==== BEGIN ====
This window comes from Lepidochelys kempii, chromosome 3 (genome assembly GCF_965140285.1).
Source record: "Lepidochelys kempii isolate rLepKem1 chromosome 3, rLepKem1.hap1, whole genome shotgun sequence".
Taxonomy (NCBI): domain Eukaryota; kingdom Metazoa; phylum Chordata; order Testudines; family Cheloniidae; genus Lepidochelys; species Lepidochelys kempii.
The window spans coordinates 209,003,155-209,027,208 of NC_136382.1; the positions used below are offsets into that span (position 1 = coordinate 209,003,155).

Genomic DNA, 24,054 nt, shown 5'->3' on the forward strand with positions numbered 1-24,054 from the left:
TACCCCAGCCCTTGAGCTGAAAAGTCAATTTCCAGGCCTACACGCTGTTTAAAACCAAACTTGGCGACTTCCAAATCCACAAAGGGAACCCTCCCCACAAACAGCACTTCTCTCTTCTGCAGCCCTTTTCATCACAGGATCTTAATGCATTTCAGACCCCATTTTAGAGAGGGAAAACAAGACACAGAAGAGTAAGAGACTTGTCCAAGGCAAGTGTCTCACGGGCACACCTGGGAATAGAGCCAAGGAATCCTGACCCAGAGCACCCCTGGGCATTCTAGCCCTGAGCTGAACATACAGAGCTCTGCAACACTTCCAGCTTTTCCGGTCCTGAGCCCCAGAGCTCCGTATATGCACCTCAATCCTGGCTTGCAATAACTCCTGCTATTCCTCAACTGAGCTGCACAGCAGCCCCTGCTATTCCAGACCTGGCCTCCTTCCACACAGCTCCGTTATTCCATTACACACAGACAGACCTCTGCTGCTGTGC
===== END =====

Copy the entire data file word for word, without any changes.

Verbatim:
This window comes from Lepidochelys kempii, chromosome 3 (genome assembly GCF_965140285.1).
Source record: "Lepidochelys kempii isolate rLepKem1 chromosome 3, rLepKem1.hap1, whole genome shotgun sequence".
Taxonomy (NCBI): domain Eukaryota; kingdom Metazoa; phylum Chordata; order Testudines; family Cheloniidae; genus Lepidochelys; species Lepidochelys kempii.
The window spans coordinates 209,003,155-209,027,208 of NC_136382.1; the positions used below are offsets into that span (position 1 = coordinate 209,003,155).

Genomic DNA, 24,054 nt, shown 5'->3' on the forward strand with positions numbered 1-24,054 from the left:
TACCCCAGCCCTTGAGCTGAAAAGTCAATTTCCAGGCCTACACGCTGTTTAAAACCAAACTTGGCGACTTCCAAATCCACAAAGGGAACCCTCCCCACAAACAGCACTTCTCTCTTCTGCAGCCCTTTTCATCACAGGATCTTAATGCATTTCAGACCCCATTTTAGAGAGGGAAAACAAGACACAGAAGAGTAAGAGACTTGTCCAAGGCAAGTGTCTCACGGGCACACCTGGGAATAGAGCCAAGGAATCCTGACCCAGAGCACCCCTGGGCATTCTAGCCCTGAGCTGAACATACAGAGCTCTGCAACACTTCCAGCTTTTCCGGTCCTGAGCCCCAGAGCTCCGTATATGCACCTCAATCCTGGCTTGCAATAACTCCTGCTATTCCTCAACTGAGCTGCACAGCAGCCCCTGCTATTCCAGACCTGGCCTCCTTCCACACAGCTCCGTTATTCCATTACACACAGACAGACCTCTGCTGCTGTGC